A comparison of regulations, and ESG scoring in Europe

ESG scoring in Europe

Facing the risks of climate change, the European Union has formulated bold objectives to reduce greenhouse gas emissions in the real estate sector. This article offers an overview of the measures on ESG (Environmental, Social, and Governance) issues taken by the European Union, and their equivalentsé implemented by different member states. First, organizations have to comply with applicable mandatory ESG reporting requirements. Second, they can choose the most relevant voluntary ESG reporting framework depending on their market and competition and select the most recognized asset ESG scoring tool. Finally, organizations may also choose from a wide variety of voluntary labels and certifications. We’ll get to see how they differ from one another, but first, we need to make sure the interpretations are clear. A certification is a procedure by which a third party gives written assurance that a product, process, or service conforms to certain standards. A certification label is a label or symbol indicating that compliance with standards has been verified. The use of the label is usually controlled by the standard-setting body. 

National initiatives across Europe

To reach these ambitious goals, each European country must arm itself with an adapted strategy. Environmental progress varies from one country to another, each member state determining its regulatory path toward achieving the EU’s ambitious objectives. ESG labels in Europe generally take an all-encompassing sustainability approach, however, thematic labels pushing the transition to a low-carbon economy and climate social issues are also making headway. Labels are mostly private sector-led but governments have also started promoting national labels, such as the national SRI label in France, LuxFLAG, and Germany’s FNG label, which has been adopted by other countries. As the number of labels increases, it is not always easy for property and asset managers to fully understand what is being offered, especially because labels do not adopt the same approach. Alongside the development of labels, a quantitative approach has emerged in recent years, with ESG ratings of buildings, similar to ratings on performance quality. Labels, certifications, and ratings all aim to help investors choose responsible investment products. An important difference between labels and ratings is that the property manager takes the initiative to obtain a label, which is generally focused on certification, whereas the rating organization unilaterally rates a building, irrespective of whether the manager asks for the rating. Unlike labels, ESG ratings do not certify a portfolio ESG integration process or investment inputs with a specific methodology. Rather, ESG ratings generally aim to “score” the portfolio on sustainability with a rating.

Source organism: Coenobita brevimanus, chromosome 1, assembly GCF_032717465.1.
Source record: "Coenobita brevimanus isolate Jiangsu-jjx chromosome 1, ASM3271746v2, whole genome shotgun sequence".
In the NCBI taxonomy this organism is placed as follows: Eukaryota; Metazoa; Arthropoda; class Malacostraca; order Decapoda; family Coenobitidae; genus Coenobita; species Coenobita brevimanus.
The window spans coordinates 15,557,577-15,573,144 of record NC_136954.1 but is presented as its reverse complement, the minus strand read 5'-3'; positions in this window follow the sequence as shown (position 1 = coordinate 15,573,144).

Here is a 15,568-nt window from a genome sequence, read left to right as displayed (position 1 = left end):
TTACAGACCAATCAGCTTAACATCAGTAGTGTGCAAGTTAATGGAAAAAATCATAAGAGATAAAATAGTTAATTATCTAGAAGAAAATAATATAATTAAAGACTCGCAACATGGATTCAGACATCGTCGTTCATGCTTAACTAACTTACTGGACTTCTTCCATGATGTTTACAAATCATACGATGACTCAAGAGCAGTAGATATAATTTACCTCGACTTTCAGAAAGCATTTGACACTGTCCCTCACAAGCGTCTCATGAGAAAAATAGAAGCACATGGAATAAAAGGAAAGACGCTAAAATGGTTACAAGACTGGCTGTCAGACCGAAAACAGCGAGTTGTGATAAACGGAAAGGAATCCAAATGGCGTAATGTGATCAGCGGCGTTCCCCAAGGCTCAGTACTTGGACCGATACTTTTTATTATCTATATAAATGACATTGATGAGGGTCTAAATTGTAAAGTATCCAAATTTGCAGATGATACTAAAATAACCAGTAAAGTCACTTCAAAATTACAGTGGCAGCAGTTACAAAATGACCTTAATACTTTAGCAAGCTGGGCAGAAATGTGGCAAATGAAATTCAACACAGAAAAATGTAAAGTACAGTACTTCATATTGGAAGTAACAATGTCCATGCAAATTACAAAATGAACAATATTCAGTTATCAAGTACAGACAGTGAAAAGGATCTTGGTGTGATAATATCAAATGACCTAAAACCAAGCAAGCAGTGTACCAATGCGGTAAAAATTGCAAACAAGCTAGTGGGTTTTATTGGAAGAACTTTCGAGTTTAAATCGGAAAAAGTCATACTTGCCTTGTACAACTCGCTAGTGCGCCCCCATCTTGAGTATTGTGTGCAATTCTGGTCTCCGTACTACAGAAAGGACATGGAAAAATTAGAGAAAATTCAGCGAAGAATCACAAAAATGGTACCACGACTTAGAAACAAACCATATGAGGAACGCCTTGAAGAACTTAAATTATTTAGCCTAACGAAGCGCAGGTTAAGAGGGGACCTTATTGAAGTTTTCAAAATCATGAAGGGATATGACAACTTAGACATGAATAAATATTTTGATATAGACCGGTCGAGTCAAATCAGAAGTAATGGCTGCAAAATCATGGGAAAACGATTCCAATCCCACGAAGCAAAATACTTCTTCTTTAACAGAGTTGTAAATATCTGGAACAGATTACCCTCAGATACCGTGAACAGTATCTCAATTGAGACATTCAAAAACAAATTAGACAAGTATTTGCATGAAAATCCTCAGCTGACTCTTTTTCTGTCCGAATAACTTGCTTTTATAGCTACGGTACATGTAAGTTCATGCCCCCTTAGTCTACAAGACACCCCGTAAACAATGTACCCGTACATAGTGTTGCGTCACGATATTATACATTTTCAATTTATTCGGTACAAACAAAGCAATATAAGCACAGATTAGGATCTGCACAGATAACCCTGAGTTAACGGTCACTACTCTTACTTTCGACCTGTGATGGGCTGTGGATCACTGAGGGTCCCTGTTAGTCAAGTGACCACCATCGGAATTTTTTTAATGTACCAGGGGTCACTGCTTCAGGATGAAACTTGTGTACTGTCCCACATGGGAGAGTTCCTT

As an asset manager and property manager today, it’s essential to stay up to date on different standards, to keep assets in compliance with all applicable regulations, and avoid any financial or market repercussions. The recognition of the labels and certifications on the market, due in particular to the anteriority and the internationalization of their standards, makes them relevant tools. These initiatives have the potential to simplify discussions between asset managers and their clients – as they know what ESG topics are taken into account, provided that the criteria for labeling are clear. However, while these labels and certifications can help certify a fund according to the categorization established by the different organizations, as their criteria are comparable and they potentially imply environmental and societal characteristics, they do not include any verification of the achievement of sustainable investment objectives – unlike EU regulations. For the time being, the vast majority of labels and certifications focus more on evaluating the asset’s performance than on measuring the results. Under the different regulatory waves, voluntary initiatives remain relevant as they are simpler and well-known. Choosing to include them in the strategy represents a respectable initiative that complements obligatory initiatives within the real estate sector.